9) Claire Swire. Claire went on a date with a guy and then sent him an email describing in vivid detail how much she liked giving him oral sex. The email went viral to 60 million people after he forwarded it to all his friends and Claire became one of the first big victims of the lack of privacy in the new social media world.
10) JK Wedding Entrance Dance. The wedding procession for Jill Peterson and Kevin Heinz of St Paul, Minnesota, choreographed to the song Forever by Chris Brown. Popularized on YouTube with 1.75 million views in less than five days in 2009. The video was later imitated in an episode of the American version of The Office.
11) Steven Slater. From the moment JetBlue flight attendant Steven Slater swore at a passenger over the PA, grabbed a beer and descended to the tarmac at JFK airport down the emergency chute, the entire internet lead the response, whilst JetBlue’s corporate arm squashed the company’s previously golden child social networking department’s ability to respond. JetBlue were caught between a rock and a hard place. The brand was powerless, trapped in the headlights of an extreme action, one which captured the global wave and birthed another fabulous internet nobody.
12) Chesley B. Sullenberger III. The splendidly-named Sullenberger became an instant hero when he landed the Airbus he was flying in the Hudson river, just next to Manhattan, after it ran into technical difficulties in January 2009. Within hours of saving the lives of all on board, Facebook groups had sprung up praising him and the web-based cult of Sullenberger flew around the globe.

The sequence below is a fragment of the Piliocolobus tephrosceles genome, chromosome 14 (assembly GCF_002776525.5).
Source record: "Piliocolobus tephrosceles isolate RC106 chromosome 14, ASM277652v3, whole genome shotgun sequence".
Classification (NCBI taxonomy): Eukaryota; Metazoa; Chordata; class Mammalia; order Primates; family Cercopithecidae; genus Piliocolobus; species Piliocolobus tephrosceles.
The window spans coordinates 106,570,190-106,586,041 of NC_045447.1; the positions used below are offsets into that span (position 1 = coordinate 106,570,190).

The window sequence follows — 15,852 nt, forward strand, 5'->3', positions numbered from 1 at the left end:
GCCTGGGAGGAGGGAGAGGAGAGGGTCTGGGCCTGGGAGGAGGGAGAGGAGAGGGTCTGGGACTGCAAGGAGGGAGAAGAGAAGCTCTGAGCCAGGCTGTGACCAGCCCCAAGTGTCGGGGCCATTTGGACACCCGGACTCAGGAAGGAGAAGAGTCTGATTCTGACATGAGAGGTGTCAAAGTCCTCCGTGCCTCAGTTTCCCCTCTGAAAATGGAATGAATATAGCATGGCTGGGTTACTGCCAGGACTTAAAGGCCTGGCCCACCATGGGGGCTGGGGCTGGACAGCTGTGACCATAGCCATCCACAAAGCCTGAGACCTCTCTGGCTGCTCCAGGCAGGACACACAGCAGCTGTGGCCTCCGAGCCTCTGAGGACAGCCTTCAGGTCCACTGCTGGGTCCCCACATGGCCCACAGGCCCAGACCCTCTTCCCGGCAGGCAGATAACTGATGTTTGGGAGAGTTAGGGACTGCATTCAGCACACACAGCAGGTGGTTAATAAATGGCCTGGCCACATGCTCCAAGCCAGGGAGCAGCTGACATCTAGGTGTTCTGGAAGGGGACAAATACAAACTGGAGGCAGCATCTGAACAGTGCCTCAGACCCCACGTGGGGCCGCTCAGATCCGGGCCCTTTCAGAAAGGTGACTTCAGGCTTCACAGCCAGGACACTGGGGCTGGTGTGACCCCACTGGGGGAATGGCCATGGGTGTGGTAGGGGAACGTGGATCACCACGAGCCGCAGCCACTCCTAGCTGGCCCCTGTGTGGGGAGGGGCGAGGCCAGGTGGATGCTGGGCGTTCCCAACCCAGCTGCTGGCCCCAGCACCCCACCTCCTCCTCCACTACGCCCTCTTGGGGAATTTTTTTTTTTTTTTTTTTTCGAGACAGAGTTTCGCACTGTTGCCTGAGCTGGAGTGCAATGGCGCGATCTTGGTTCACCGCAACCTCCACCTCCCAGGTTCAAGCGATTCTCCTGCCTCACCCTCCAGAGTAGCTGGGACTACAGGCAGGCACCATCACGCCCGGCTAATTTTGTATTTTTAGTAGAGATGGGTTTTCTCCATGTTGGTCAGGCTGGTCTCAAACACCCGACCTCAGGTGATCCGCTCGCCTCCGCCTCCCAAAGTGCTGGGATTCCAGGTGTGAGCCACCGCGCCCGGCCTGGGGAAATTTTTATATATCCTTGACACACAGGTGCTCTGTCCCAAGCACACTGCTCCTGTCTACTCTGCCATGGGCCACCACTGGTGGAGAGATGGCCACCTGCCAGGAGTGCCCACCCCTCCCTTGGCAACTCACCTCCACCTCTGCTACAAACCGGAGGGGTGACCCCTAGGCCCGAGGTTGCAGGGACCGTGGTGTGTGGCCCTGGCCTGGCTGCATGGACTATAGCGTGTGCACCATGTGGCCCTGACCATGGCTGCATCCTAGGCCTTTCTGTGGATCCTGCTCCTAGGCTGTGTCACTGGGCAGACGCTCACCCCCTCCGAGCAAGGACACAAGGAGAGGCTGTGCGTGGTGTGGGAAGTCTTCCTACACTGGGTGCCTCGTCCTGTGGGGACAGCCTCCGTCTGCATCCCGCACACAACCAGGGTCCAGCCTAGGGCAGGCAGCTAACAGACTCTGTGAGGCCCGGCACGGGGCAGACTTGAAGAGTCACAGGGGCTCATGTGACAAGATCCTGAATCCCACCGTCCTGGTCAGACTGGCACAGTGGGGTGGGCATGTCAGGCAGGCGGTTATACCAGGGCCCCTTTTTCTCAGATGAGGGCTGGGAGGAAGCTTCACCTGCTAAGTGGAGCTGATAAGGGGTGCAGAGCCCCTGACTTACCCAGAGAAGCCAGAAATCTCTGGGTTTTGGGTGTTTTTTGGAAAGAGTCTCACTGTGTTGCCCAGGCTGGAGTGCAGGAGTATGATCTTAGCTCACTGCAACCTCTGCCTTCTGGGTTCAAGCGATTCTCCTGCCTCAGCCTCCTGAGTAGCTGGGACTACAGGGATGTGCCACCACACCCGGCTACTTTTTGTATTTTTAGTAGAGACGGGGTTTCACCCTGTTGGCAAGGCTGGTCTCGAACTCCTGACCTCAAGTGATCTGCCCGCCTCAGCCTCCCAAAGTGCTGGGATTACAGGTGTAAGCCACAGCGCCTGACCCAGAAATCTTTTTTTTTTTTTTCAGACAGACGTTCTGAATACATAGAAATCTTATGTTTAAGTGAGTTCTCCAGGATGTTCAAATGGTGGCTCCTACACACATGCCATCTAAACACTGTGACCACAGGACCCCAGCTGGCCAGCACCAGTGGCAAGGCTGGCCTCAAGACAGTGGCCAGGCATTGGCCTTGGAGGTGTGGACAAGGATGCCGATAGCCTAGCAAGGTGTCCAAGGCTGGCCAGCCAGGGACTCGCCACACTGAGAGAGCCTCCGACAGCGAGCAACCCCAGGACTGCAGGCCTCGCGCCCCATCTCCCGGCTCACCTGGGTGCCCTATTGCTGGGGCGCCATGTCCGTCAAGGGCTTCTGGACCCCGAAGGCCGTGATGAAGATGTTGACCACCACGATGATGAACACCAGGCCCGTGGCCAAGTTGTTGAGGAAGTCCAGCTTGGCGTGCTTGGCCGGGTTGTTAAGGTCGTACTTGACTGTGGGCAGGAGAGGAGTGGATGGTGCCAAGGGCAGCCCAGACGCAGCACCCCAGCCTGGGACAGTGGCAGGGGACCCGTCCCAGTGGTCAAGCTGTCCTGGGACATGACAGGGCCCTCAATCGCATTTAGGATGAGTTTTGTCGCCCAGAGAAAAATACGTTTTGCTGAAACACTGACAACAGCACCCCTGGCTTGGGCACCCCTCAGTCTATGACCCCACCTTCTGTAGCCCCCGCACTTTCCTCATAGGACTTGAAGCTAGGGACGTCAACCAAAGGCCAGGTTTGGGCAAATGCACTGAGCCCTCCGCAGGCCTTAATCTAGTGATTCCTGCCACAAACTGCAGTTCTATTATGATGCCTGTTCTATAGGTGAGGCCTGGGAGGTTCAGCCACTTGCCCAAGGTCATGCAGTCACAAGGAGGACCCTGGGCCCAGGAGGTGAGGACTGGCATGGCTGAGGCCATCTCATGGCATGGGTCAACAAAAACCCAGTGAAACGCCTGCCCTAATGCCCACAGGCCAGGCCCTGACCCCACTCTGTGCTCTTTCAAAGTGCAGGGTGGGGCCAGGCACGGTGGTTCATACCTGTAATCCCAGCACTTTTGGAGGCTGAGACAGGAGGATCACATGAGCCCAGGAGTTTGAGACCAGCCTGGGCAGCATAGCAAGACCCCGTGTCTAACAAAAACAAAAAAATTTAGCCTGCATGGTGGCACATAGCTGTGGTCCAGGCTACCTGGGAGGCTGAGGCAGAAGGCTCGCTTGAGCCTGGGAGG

13) Sarah Palin. What election will be the same in the wake of Barack Obama’s canny use of Twitter to swell support for his 2008 campaign? More astonishing still was Sarah Palin’s rise into the upper echelons of American politics, largely driven by a huge groundswell of interest on the internet, which carried her name, either in all seriousness or in satirical sideswipes. The end result was to transmute a minor, gaffe-prone politician into a national treasure of the American political right.
14) Fenton When Max Findlay took his dog Fenton for a relaxed stroll on Richmond Common, little did he realise he was about to become one of YouTube’s biggest ever hits. With 7.5million views and counting, the enthusiasm for the video of the mayhem that unfolded when Fenton ran into a herd of deer, and his owner’s desperate cries of ‘Jesus Christ…Fenton!’, is the ultimate expression of the British love of life’s eccentric bunglers. Inevitably it has generated a host of commercial spin offs, including T-shirts, mugs, and a Where’s Wally style book where Fenton runs amok at various London landmarks.
Britain’s Got Talent has rolled around again and again the nation is gripped. Out with the old and in with the new. It’s been this way for a while. Remember, it’s not five minutes since the X Factor was all anyone could talk about, but that’s seeped away into the mists of time as BGT conquers the attention spans of the nation.